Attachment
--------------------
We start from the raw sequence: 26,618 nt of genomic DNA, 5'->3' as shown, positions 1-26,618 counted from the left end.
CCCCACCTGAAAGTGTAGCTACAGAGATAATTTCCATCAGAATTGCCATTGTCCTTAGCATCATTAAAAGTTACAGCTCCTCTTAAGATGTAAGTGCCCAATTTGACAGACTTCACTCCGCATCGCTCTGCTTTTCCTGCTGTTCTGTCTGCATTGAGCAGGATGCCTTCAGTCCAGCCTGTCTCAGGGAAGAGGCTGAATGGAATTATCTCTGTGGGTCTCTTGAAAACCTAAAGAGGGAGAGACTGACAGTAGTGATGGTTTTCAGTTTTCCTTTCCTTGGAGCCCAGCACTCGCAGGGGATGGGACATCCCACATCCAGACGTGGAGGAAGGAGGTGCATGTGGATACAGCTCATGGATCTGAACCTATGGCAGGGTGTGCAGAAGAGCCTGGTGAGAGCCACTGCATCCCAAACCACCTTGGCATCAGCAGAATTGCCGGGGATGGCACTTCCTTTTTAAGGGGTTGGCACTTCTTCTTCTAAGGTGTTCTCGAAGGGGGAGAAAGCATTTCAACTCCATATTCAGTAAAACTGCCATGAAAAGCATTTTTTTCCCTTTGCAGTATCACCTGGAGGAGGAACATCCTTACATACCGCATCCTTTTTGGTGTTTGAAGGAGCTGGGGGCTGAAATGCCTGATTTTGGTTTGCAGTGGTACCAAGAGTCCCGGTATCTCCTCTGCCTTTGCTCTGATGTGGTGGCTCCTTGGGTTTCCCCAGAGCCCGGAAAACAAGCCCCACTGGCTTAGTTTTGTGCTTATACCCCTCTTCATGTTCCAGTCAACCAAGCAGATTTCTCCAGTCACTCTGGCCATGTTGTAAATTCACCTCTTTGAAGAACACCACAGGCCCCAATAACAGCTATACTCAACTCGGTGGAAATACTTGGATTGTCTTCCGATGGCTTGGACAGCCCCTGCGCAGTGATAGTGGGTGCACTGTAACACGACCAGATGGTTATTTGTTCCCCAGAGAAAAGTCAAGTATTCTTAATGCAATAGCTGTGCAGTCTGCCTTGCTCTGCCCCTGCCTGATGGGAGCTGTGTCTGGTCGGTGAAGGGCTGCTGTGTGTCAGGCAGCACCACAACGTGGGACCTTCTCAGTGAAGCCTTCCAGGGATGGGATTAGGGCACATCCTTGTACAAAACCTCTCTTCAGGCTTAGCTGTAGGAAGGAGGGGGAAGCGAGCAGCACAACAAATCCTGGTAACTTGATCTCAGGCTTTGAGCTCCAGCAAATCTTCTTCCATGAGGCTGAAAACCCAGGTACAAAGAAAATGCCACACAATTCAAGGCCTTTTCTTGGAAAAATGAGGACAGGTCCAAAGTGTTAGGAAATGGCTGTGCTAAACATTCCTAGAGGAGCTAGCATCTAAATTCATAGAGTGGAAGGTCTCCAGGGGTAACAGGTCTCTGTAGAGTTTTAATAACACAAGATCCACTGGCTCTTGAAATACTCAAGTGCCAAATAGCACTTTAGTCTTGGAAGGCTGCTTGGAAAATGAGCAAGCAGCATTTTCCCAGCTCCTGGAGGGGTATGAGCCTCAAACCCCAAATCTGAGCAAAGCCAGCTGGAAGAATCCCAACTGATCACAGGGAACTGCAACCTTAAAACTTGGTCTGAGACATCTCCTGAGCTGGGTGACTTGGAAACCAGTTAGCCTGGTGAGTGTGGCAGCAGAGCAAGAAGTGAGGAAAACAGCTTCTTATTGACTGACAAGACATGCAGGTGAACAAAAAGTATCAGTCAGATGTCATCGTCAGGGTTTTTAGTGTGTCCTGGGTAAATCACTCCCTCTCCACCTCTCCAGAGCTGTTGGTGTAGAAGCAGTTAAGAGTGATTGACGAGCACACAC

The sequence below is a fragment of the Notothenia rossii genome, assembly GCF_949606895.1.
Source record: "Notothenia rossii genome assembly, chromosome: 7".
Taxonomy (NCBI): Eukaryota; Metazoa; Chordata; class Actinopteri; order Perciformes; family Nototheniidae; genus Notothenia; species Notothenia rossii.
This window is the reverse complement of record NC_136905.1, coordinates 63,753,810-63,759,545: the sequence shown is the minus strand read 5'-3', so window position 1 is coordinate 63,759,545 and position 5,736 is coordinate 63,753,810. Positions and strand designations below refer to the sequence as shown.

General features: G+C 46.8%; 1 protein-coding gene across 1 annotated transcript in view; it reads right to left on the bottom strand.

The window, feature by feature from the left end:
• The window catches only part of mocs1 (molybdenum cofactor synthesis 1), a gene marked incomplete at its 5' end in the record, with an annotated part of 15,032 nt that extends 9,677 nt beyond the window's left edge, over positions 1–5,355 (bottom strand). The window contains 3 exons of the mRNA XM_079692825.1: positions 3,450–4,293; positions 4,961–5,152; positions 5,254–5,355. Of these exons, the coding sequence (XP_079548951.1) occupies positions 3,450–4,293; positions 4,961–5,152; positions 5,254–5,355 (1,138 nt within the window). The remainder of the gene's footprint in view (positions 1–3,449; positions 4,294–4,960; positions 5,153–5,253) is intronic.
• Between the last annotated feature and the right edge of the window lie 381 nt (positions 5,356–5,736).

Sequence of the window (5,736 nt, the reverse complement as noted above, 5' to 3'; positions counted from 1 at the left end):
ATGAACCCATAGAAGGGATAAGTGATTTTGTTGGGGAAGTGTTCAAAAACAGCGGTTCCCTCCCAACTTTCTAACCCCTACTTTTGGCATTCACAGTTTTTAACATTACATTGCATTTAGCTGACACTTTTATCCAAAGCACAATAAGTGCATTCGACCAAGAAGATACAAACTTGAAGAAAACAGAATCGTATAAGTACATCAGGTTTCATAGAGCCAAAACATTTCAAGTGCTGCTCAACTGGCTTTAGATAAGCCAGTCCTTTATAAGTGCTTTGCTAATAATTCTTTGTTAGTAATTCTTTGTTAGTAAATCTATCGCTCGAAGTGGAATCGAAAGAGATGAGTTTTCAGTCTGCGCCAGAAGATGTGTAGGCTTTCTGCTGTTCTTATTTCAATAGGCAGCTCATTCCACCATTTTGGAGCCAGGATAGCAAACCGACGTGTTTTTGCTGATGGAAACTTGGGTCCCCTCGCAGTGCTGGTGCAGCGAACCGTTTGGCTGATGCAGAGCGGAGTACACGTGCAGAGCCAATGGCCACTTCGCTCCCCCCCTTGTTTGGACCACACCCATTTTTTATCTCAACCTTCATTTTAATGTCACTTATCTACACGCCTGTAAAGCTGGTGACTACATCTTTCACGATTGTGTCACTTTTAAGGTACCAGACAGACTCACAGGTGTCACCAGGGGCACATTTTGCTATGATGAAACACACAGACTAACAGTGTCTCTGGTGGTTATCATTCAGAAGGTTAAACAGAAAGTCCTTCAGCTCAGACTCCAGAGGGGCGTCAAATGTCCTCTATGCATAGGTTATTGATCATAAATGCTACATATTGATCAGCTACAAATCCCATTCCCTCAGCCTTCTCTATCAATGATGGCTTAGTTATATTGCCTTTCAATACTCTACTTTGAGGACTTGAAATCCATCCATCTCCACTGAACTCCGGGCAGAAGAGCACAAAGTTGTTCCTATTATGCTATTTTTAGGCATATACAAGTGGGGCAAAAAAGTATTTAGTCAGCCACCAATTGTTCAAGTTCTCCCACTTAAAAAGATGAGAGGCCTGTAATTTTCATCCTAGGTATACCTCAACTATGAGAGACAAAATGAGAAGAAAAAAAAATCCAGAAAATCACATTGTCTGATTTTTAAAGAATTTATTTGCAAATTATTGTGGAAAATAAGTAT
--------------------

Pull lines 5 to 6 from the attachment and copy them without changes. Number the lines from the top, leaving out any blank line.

Taxonomy (NCBI): Eukaryota; Metazoa; Chordata; class Actinopteri; order Perciformes; family Nototheniidae; genus Notothenia; species Notothenia rossii.
This window is the reverse complement of record NC_136905.1, coordinates 63,753,810-63,759,545: the sequence shown is the minus strand read 5'-3', so window position 1 is coordinate 63,759,545 and position 5,736 is coordinate 63,753,810. Positions and strand designations below refer to the sequence as shown.